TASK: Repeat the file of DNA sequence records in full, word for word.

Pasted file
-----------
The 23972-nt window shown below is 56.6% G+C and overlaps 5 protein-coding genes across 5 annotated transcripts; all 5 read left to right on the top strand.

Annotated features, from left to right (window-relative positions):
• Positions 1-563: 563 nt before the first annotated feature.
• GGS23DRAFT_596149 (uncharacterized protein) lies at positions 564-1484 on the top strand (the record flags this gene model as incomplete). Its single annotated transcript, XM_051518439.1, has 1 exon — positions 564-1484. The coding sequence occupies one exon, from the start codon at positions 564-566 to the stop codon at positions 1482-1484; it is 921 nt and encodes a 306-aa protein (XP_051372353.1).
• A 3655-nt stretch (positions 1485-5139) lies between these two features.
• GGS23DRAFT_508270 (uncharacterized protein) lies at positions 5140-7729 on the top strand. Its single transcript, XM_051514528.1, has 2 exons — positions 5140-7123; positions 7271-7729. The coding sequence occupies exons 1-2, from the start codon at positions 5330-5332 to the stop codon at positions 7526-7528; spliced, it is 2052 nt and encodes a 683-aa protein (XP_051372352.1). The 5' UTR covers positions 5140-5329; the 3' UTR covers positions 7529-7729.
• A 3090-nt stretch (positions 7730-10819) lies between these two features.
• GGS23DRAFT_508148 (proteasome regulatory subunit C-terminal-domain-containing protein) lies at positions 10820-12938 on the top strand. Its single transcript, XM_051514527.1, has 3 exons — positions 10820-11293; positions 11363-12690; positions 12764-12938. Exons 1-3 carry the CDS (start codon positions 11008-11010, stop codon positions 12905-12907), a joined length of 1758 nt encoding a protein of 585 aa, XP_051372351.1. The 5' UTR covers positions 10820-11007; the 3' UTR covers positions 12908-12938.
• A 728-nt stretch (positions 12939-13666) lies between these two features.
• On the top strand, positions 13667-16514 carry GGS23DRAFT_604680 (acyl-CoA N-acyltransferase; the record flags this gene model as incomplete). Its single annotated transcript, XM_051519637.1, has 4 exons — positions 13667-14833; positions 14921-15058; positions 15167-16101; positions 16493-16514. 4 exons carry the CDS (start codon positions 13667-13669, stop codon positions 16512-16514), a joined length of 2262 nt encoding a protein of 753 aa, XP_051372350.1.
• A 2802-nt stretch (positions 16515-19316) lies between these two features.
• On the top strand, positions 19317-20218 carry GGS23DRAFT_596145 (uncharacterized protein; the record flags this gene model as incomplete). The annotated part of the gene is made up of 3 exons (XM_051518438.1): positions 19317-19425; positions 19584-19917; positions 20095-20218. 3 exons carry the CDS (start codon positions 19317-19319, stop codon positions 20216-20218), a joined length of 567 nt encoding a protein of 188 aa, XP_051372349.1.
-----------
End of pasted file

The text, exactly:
The 23972-nt window shown below is 56.6% G+C and overlaps 5 protein-coding genes across 5 annotated transcripts; all 5 read left to right on the top strand.

Annotated features, from left to right (window-relative positions):
• Positions 1-563: 563 nt before the first annotated feature.
• GGS23DRAFT_596149 (uncharacterized protein) lies at positions 564-1484 on the top strand (the record flags this gene model as incomplete). Its single annotated transcript, XM_051518439.1, has 1 exon — positions 564-1484. The coding sequence occupies one exon, from the start codon at positions 564-566 to the stop codon at positions 1482-1484; it is 921 nt and encodes a 306-aa protein (XP_051372353.1).
• A 3655-nt stretch (positions 1485-5139) lies between these two features.
• GGS23DRAFT_508270 (uncharacterized protein) lies at positions 5140-7729 on the top strand. Its single transcript, XM_051514528.1, has 2 exons — positions 5140-7123; positions 7271-7729. The coding sequence occupies exons 1-2, from the start codon at positions 5330-5332 to the stop codon at positions 7526-7528; spliced, it is 2052 nt and encodes a 683-aa protein (XP_051372352.1). The 5' UTR covers positions 5140-5329; the 3' UTR covers positions 7529-7729.
• A 3090-nt stretch (positions 7730-10819) lies between these two features.
• GGS23DRAFT_508148 (proteasome regulatory subunit C-terminal-domain-containing protein) lies at positions 10820-12938 on the top strand. Its single transcript, XM_051514527.1, has 3 exons — positions 10820-11293; positions 11363-12690; positions 12764-12938. Exons 1-3 carry the CDS (start codon positions 11008-11010, stop codon positions 12905-12907), a joined length of 1758 nt encoding a protein of 585 aa, XP_051372351.1. The 5' UTR covers positions 10820-11007; the 3' UTR covers positions 12908-12938.
• A 728-nt stretch (positions 12939-13666) lies between these two features.
• On the top strand, positions 13667-16514 carry GGS23DRAFT_604680 (acyl-CoA N-acyltransferase; the record flags this gene model as incomplete). Its single annotated transcript, XM_051519637.1, has 4 exons — positions 13667-14833; positions 14921-15058; positions 15167-16101; positions 16493-16514. 4 exons carry the CDS (start codon positions 13667-13669, stop codon positions 16512-16514), a joined length of 2262 nt encoding a protein of 753 aa, XP_051372350.1.
• A 2802-nt stretch (positions 16515-19316) lies between these two features.
• On the top strand, positions 19317-20218 carry GGS23DRAFT_596145 (uncharacterized protein; the record flags this gene model as incomplete). The annotated part of the gene is made up of 3 exons (XM_051518438.1): positions 19317-19425; positions 19584-19917; positions 20095-20218. 3 exons carry the CDS (start codon positions 19317-19319, stop codon positions 20216-20218), a joined length of 567 nt encoding a protein of 188 aa, XP_051372349.1.